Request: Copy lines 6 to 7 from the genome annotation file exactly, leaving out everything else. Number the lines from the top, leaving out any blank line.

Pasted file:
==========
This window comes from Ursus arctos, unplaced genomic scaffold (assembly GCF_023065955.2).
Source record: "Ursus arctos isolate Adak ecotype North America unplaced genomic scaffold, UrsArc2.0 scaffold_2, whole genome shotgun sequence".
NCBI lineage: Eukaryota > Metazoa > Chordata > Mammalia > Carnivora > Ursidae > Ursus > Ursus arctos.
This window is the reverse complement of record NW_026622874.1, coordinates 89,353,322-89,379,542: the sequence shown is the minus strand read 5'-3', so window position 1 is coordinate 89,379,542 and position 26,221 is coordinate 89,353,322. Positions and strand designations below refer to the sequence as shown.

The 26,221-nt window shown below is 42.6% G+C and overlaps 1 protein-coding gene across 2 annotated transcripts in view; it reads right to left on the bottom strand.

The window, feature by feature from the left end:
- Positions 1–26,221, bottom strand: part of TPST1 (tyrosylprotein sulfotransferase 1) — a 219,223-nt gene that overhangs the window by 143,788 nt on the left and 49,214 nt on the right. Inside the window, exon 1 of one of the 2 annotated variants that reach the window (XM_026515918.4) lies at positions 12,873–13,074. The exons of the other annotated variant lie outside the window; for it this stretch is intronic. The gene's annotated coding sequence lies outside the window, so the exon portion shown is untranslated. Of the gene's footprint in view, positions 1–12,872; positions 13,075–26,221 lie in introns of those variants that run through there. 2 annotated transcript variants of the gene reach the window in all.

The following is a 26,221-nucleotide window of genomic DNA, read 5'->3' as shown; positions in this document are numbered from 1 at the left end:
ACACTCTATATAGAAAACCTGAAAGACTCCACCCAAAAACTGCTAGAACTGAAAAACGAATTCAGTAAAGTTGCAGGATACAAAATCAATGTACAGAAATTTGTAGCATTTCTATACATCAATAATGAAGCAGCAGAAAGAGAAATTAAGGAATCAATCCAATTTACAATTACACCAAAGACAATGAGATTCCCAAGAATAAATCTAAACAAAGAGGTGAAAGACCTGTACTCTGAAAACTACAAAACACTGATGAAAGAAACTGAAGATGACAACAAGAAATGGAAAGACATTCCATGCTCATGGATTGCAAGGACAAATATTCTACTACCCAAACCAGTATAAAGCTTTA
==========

The window, feature by feature from the left end:
- Positions 1–26,221, bottom strand: part of TPST1 (tyrosylprotein sulfotransferase 1) — a 219,223-nt gene that overhangs the window by 143,788 nt on the left and 49,214 nt on the right. Inside the window, exon 1 of one of the 2 annotated variants that reach the window (XM_026515918.4) lies at positions 12,873–13,074. The exons of the other annotated variant lie outside the window; for it this stretch is intronic. The gene's annotated coding sequence lies outside the window, so the exon portion shown is untranslated. Of the gene's footprint in view, positions 1–12,872; positions 13,075–26,221 lie in introns of those variants that run through there. 2 annotated transcript variants of the gene reach the window in all.